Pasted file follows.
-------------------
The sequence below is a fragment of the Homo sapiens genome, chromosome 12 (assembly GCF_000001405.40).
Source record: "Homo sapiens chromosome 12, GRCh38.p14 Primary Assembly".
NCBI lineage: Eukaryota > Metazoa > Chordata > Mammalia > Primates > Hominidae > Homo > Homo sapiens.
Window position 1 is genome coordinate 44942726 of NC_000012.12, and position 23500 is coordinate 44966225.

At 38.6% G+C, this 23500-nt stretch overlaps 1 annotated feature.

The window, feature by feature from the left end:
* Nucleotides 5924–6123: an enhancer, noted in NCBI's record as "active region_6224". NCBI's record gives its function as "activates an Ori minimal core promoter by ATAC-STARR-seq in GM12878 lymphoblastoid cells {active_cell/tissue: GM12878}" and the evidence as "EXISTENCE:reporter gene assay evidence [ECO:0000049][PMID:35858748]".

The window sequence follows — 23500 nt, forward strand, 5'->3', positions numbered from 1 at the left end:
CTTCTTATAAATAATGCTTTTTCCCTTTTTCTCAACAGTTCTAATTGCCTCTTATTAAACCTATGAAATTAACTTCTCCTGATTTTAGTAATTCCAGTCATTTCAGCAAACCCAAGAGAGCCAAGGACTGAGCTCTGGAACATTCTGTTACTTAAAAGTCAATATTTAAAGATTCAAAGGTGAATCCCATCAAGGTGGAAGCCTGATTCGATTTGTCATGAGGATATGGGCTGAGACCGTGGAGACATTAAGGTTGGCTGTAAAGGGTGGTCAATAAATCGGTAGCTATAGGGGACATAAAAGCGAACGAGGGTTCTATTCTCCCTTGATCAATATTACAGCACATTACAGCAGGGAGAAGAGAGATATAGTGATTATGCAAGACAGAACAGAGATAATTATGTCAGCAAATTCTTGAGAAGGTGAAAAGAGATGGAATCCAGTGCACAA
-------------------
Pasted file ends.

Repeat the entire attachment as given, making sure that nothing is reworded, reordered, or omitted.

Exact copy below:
The sequence below is a fragment of the Homo sapiens genome, chromosome 12 (assembly GCF_000001405.40).
Source record: "Homo sapiens chromosome 12, GRCh38.p14 Primary Assembly".
NCBI lineage: Eukaryota > Metazoa > Chordata > Mammalia > Primates > Hominidae > Homo > Homo sapiens.
Window position 1 is genome coordinate 44942726 of NC_000012.12, and position 23500 is coordinate 44966225.

At 38.6% G+C, this 23500-nt stretch overlaps 1 annotated feature.

The window, feature by feature from the left end:
* Nucleotides 5924–6123: an enhancer, noted in NCBI's record as "active region_6224". NCBI's record gives its function as "activates an Ori minimal core promoter by ATAC-STARR-seq in GM12878 lymphoblastoid cells {active_cell/tissue: GM12878}" and the evidence as "EXISTENCE:reporter gene assay evidence [ECO:0000049][PMID:35858748]".

The window sequence follows — 23500 nt, forward strand, 5'->3', positions numbered from 1 at the left end:
CTTCTTATAAATAATGCTTTTTCCCTTTTTCTCAACAGTTCTAATTGCCTCTTATTAAACCTATGAAATTAACTTCTCCTGATTTTAGTAATTCCAGTCATTTCAGCAAACCCAAGAGAGCCAAGGACTGAGCTCTGGAACATTCTGTTACTTAAAAGTCAATATTTAAAGATTCAAAGGTGAATCCCATCAAGGTGGAAGCCTGATTCGATTTGTCATGAGGATATGGGCTGAGACCGTGGAGACATTAAGGTTGGCTGTAAAGGGTGGTCAATAAATCGGTAGCTATAGGGGACATAAAAGCGAACGAGGGTTCTATTCTCCCTTGATCAATATTACAGCACATTACAGCAGGGAGAAGAGAGATATAGTGATTATGCAAGACAGAACAGAGATAATTATGTCAGCAAATTCTTGAGAAGGTGAAAAGAGATGGAATCCAGTGCACAA